Bucks County auto airbag protection|Philadelphia accident injury

Philadelphia area accident victims who want to know whether their front auto airbag should have deployed need to understand a bit about how they are designed for your protection.  Michael L. Saile, Jr., a Bucks County personal injury lawyer, offers some details about the history of air bags and their intended function.


Background and Composition


Driver’s front auto airbags became standard in new vehicles in 1999. They are designed for single collision use and deploy in about 1/20 of a second; side airbags even faster. If you were in an accident that involved several vehicles on a Bucks County or Philadelphia road, probably more than one collision happened to your vehicle in that single event, but your front airbag only deployed once. Side airbags, if your car has them, may have deployed as well upon a secondary side impact.  

Auto airbags are installed with cornstarch or talcum powder to keep them lubricated. There is also a sealant that is used to prolong the life of the airbag, and an exhaust gas is dispelled when your airbags deploy. All three may cause the appearance of smoke but rarely is it indicative of fire. None of the components are potentially harmful. In fact, if your auto did catch fire, the airbag sensors will cause them to open if the temperature gets above 300 degrees so that they do not explode.


Speed and Point of Impact 

Airbags are not activated in every accident situation and probably the most common question that accident injury victims ask is: “Shouldn’t my airbag have deployed?” There are a few possible answers.

  • First, many crashes are not significant enough to set off the auto airbags. Airbag sensors are known to be extremely reliable in their assigned duty of adding protection beyond that of your seat belt. Front airbag sensors will only be activated upon frontal or near-frontal crashes. Sensors are able to differentiate between crash force and that of a significant bump in the road or if you simply jam on your brakes.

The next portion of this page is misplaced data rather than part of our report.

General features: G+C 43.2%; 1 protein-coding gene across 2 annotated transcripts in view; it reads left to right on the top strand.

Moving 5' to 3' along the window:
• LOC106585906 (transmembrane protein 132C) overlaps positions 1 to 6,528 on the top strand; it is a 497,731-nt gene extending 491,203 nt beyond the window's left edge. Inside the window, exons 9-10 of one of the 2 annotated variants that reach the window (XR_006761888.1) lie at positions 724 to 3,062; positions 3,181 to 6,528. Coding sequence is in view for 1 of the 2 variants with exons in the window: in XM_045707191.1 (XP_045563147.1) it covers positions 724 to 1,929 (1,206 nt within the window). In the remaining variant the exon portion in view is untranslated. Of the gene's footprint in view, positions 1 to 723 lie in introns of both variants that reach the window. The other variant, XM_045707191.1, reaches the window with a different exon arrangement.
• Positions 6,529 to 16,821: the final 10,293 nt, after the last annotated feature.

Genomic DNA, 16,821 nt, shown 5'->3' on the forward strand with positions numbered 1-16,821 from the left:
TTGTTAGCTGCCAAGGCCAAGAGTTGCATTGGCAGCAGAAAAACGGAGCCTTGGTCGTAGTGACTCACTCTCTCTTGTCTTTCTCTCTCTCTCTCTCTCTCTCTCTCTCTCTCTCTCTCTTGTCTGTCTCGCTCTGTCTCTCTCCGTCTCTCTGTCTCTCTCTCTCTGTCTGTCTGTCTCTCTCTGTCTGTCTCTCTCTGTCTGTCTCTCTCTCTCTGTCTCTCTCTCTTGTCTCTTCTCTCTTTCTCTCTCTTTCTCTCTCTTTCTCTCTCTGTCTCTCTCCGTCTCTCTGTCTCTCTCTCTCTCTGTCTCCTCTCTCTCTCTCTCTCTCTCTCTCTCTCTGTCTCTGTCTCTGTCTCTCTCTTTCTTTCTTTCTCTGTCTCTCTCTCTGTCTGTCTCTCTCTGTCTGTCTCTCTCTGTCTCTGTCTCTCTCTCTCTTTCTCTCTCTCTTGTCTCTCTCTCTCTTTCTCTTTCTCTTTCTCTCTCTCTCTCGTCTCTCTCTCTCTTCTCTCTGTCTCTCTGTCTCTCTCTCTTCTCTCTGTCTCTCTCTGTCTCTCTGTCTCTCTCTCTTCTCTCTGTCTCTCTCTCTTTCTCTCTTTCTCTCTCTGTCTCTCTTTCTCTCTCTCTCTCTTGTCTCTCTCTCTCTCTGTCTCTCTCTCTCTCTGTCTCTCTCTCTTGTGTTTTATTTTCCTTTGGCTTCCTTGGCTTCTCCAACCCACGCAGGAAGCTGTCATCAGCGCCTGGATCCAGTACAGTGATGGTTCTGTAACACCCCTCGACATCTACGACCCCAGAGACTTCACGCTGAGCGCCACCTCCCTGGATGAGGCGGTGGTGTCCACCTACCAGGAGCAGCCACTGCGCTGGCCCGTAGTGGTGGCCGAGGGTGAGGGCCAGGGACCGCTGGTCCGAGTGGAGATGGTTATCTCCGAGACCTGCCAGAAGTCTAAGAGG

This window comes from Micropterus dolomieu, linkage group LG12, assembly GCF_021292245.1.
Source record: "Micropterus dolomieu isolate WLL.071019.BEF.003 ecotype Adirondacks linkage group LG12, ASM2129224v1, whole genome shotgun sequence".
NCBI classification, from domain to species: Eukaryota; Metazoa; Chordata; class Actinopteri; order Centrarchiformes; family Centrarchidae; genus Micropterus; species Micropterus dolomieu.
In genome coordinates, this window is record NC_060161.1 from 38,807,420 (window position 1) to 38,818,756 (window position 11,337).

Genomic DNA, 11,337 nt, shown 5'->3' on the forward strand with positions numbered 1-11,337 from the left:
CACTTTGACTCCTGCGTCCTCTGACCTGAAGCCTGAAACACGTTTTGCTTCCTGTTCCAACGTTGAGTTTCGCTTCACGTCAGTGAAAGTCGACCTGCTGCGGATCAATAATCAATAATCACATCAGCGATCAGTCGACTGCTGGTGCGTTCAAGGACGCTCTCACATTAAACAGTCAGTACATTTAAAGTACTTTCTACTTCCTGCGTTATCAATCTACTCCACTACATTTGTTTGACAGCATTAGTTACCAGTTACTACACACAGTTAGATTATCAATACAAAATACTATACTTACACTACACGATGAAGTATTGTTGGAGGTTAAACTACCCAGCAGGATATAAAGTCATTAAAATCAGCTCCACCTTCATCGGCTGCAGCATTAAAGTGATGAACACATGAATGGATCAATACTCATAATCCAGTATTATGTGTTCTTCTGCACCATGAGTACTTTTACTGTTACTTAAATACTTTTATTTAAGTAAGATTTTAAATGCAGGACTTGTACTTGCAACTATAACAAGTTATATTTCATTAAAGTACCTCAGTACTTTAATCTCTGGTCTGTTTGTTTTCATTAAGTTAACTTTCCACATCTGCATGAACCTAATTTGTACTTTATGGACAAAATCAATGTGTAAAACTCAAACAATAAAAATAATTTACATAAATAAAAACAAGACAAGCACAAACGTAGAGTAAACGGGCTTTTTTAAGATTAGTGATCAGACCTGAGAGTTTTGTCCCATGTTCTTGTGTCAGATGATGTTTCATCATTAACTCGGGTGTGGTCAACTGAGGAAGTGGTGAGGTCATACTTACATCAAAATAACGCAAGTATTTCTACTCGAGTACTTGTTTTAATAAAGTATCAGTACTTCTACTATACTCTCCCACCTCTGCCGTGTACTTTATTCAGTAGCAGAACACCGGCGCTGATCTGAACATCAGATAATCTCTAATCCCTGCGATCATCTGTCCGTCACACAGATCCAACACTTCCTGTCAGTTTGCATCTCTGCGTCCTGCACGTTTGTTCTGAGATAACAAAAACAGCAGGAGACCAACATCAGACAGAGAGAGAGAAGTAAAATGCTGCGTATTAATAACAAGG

• Secondly, most collisions are not perfectly head-on, but rather occur at an angle, so it is not correct to say that an auto airbag must provide protection when your vehicle is traveling at a specific speed.

As a guideline though, the NHTSA says that front auto airbags should deploy at a speed between 8 and 14 mph when hitting a solid barrier. If your PA accident injury is a result of impact with another car, chances are that car moved at least a bit, and in addition absorbed some of the force. If a parked car is struck, for example, the same deployment might require the moving vehicle to be travelling at about 28 mph.

The personal injury attorneys at Cordisco & Saile LLC can offer you experienced representation in your PA or NJ accident injury claim, and in turn help you obtain the medical treatment necessary to recover from your accident injuries, plus any additional compensation you may have a right to. Just because the factors present in your Bucks County car accident did not make your airbags deploy, does not mean your Philadelphia area accident wasn’t serious enough to cause you injury.  Start getting answers to your quesitons by ordering our FREE PA Car Accident Guide, which is available to you by instant download.  This informative guide will provide you with suggestions about what to do next.